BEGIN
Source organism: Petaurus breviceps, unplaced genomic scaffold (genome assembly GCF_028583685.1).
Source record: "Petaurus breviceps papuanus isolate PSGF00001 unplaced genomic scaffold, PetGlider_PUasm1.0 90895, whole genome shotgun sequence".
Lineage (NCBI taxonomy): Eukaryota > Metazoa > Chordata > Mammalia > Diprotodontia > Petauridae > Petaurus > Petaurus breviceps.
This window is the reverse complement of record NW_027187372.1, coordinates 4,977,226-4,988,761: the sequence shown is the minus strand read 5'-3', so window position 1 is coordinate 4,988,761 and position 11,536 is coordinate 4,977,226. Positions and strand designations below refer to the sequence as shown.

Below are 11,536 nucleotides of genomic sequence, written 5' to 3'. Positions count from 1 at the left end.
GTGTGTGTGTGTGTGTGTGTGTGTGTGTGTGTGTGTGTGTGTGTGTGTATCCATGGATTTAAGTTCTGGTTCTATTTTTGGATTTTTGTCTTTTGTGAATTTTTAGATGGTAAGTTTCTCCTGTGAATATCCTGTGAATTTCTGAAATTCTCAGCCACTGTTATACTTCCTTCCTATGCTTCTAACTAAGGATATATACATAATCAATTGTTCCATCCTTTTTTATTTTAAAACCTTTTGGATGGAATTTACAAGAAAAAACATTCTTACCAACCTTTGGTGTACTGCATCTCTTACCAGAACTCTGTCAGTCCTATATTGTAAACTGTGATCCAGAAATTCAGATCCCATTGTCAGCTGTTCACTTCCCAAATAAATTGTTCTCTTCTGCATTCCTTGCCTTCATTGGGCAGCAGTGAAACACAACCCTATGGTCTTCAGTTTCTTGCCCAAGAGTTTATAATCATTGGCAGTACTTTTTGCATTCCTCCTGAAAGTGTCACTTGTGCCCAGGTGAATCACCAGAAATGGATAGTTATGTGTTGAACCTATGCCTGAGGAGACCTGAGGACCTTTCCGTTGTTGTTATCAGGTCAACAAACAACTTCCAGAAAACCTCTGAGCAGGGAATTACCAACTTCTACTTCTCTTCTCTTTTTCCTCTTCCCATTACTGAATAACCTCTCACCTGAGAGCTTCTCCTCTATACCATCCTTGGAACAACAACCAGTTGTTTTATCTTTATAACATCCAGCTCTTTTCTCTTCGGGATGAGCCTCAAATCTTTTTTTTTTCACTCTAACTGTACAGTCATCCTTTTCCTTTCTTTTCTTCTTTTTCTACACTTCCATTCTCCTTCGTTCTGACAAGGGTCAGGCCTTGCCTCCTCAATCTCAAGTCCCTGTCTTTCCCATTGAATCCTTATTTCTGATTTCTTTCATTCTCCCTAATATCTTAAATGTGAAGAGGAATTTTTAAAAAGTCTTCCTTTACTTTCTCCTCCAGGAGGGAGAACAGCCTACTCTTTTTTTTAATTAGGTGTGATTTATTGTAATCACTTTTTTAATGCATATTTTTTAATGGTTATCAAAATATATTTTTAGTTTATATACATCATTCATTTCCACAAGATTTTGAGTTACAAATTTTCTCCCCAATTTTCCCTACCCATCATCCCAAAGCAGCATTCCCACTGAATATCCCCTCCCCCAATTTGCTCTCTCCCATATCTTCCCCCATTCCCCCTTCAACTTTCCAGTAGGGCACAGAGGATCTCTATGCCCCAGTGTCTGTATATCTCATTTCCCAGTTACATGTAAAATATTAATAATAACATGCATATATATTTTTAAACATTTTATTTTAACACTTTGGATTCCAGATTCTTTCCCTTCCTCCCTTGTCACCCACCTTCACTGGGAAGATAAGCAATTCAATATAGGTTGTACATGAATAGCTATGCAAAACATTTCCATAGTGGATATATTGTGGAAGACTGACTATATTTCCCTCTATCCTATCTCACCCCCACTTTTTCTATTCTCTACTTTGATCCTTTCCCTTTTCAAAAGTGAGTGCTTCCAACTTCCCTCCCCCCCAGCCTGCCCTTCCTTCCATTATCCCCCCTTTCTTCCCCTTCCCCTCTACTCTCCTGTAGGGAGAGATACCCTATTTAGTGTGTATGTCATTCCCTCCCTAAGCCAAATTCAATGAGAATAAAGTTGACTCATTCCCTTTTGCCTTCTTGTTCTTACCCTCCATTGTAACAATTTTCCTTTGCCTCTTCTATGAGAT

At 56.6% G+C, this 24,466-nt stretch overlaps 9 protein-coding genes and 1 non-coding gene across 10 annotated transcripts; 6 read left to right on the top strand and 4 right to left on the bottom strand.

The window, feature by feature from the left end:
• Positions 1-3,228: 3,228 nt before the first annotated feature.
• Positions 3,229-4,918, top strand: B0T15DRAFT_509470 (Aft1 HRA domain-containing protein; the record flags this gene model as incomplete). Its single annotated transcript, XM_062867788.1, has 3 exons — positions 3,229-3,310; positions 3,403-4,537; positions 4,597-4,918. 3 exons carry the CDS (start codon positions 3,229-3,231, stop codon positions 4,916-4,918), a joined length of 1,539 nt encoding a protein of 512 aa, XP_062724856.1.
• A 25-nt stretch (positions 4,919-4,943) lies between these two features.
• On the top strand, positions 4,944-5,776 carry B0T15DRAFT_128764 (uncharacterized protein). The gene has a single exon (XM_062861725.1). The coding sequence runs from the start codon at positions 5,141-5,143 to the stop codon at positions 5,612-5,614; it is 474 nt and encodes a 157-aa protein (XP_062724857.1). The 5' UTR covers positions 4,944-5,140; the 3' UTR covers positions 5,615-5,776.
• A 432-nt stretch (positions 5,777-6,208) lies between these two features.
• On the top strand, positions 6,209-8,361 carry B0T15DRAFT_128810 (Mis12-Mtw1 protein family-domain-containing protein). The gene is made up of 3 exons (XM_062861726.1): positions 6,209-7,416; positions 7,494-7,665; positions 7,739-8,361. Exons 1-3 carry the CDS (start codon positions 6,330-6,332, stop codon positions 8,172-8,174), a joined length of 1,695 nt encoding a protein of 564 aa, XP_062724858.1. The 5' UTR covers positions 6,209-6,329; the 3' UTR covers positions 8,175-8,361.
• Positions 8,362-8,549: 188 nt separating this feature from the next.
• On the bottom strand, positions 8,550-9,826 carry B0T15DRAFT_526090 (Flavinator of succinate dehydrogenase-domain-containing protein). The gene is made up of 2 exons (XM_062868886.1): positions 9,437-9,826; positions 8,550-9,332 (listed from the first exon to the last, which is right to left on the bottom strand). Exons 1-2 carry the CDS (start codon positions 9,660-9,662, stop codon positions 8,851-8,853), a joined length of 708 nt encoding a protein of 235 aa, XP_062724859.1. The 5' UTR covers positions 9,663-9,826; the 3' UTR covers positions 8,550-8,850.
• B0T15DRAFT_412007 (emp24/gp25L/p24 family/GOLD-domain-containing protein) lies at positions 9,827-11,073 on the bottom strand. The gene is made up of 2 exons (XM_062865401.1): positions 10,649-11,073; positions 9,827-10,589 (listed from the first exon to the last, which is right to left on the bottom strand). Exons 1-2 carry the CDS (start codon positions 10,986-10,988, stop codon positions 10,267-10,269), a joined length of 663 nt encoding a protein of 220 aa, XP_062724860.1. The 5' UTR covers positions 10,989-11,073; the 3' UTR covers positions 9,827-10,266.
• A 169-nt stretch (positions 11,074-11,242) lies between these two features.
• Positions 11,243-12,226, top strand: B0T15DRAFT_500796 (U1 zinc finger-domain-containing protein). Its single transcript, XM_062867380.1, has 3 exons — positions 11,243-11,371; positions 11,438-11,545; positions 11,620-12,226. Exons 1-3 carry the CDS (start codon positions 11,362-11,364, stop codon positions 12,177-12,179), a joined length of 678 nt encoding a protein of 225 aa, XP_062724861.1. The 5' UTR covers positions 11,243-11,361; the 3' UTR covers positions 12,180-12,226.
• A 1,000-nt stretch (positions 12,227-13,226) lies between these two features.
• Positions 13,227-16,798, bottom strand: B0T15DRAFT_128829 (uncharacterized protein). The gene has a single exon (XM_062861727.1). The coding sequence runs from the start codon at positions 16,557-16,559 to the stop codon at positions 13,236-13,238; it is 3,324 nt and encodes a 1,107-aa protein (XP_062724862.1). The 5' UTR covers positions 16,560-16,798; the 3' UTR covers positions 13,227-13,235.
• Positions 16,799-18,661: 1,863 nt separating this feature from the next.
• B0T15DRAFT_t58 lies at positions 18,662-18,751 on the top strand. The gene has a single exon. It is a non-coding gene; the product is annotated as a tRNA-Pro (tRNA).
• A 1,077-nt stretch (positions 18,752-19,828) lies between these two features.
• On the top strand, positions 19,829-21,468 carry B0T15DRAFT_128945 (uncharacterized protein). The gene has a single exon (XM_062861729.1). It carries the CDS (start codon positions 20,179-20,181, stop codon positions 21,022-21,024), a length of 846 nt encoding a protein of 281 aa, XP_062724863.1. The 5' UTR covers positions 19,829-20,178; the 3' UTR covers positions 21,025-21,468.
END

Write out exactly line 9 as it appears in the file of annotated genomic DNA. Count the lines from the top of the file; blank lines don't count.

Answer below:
• Positions 1-3,228: 3,228 nt before the first annotated feature.